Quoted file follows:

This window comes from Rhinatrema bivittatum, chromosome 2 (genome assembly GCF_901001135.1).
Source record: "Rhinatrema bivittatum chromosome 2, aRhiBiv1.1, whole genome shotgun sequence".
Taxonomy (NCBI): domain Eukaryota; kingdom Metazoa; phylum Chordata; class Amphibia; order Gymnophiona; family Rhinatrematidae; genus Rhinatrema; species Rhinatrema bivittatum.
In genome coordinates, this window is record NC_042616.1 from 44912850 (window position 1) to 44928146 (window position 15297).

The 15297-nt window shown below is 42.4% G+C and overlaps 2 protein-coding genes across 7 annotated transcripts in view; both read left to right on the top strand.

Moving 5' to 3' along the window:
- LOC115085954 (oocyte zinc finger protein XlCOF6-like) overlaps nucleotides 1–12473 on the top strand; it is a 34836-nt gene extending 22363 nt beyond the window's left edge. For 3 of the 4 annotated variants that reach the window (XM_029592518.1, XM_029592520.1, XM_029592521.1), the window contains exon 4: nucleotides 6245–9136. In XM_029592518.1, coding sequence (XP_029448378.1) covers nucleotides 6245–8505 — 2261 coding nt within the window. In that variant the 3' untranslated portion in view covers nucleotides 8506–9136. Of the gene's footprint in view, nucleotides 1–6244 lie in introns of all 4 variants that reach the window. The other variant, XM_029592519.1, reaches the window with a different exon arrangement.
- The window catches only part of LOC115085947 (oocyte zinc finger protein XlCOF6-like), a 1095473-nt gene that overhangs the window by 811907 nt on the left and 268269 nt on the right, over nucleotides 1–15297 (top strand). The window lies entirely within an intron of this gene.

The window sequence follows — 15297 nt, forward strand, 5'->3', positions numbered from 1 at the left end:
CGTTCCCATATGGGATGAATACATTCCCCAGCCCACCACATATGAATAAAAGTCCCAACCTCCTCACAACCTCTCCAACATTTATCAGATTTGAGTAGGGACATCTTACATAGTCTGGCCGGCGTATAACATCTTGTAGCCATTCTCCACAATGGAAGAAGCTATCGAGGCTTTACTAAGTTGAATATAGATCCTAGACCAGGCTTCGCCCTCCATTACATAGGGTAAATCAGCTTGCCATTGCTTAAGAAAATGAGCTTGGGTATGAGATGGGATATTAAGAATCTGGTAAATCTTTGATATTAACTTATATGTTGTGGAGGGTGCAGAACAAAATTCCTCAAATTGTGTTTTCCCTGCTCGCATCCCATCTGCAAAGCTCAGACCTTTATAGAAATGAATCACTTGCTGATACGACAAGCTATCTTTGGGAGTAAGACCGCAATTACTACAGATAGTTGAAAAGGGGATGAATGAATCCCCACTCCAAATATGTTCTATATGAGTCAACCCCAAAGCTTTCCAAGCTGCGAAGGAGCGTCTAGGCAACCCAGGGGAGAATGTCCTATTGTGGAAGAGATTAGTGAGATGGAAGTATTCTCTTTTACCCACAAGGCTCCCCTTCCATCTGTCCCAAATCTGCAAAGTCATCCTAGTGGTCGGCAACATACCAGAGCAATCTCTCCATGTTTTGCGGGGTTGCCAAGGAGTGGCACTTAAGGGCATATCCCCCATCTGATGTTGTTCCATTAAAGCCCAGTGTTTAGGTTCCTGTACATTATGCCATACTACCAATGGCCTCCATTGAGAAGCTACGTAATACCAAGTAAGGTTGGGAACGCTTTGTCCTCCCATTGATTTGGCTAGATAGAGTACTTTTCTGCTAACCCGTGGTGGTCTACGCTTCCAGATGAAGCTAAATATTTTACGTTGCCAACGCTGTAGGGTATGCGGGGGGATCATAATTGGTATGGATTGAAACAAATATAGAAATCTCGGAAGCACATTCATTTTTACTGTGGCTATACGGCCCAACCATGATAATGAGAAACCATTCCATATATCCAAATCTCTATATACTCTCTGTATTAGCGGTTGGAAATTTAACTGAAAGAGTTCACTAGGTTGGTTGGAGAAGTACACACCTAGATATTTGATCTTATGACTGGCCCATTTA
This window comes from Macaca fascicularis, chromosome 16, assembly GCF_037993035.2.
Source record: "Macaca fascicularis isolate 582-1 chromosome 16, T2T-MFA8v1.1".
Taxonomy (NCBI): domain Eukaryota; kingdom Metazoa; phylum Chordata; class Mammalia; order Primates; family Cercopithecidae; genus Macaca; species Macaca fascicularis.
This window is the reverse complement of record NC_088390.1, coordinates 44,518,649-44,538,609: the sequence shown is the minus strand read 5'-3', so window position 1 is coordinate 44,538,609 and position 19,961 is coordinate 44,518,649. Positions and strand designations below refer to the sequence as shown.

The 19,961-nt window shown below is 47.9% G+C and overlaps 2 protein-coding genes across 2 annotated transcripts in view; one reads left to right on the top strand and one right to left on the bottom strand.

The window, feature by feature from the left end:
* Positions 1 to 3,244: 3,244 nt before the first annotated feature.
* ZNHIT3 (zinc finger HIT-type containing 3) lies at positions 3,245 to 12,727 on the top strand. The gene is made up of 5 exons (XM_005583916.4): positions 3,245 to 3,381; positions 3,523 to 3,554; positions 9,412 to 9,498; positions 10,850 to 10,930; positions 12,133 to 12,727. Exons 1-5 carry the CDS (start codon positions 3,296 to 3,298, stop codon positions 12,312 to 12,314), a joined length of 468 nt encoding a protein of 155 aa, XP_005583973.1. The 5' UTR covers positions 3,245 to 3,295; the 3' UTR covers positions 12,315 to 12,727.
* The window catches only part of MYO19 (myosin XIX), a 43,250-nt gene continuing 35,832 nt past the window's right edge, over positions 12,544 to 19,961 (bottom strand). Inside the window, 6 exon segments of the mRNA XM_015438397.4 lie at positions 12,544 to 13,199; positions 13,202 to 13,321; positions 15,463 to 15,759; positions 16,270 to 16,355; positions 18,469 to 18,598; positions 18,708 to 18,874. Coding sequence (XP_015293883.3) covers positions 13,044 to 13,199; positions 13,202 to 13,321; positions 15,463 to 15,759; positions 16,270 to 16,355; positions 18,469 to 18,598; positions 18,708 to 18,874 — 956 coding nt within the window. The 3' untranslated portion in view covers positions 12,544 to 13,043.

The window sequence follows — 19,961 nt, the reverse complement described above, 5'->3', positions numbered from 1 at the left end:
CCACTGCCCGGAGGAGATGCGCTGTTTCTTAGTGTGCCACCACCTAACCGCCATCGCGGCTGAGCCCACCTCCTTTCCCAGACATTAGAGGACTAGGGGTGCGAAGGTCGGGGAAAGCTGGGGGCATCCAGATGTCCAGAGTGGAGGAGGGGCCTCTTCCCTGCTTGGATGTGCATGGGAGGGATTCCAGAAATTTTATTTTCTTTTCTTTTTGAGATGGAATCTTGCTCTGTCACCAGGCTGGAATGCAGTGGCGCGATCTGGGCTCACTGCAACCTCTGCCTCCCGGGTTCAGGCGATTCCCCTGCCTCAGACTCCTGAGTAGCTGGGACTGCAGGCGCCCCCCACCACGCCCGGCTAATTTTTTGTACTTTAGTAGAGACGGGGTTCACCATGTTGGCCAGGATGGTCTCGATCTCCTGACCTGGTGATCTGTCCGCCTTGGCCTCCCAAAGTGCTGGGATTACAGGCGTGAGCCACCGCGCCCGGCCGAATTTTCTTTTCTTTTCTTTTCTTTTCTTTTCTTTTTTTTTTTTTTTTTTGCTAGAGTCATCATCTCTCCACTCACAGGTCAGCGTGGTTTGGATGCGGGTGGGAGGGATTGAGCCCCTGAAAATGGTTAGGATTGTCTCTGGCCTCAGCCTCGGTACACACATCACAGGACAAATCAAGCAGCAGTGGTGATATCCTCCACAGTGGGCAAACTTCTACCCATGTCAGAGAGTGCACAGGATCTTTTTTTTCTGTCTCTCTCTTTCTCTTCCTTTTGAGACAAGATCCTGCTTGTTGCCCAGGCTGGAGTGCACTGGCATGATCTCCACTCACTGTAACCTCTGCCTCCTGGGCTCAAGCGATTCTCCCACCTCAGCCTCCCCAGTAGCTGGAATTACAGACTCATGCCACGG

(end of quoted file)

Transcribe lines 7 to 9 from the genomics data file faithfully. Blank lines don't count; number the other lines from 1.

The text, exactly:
- LOC115085954 (oocyte zinc finger protein XlCOF6-like) overlaps nucleotides 1–12473 on the top strand; it is a 34836-nt gene extending 22363 nt beyond the window's left edge. For 3 of the 4 annotated variants that reach the window (XM_029592518.1, XM_029592520.1, XM_029592521.1), the window contains exon 4: nucleotides 6245–9136. In XM_029592518.1, coding sequence (XP_029448378.1) covers nucleotides 6245–8505 — 2261 coding nt within the window. In that variant the 3' untranslated portion in view covers nucleotides 8506–9136. Of the gene's footprint in view, nucleotides 1–6244 lie in introns of all 4 variants that reach the window. The other variant, XM_029592519.1, reaches the window with a different exon arrangement.
- The window catches only part of LOC115085947 (oocyte zinc finger protein XlCOF6-like), a 1095473-nt gene that overhangs the window by 811907 nt on the left and 268269 nt on the right, over nucleotides 1–15297 (top strand). The window lies entirely within an intron of this gene.

The window sequence follows — 15297 nt, forward strand, 5'->3', positions numbered from 1 at the left end: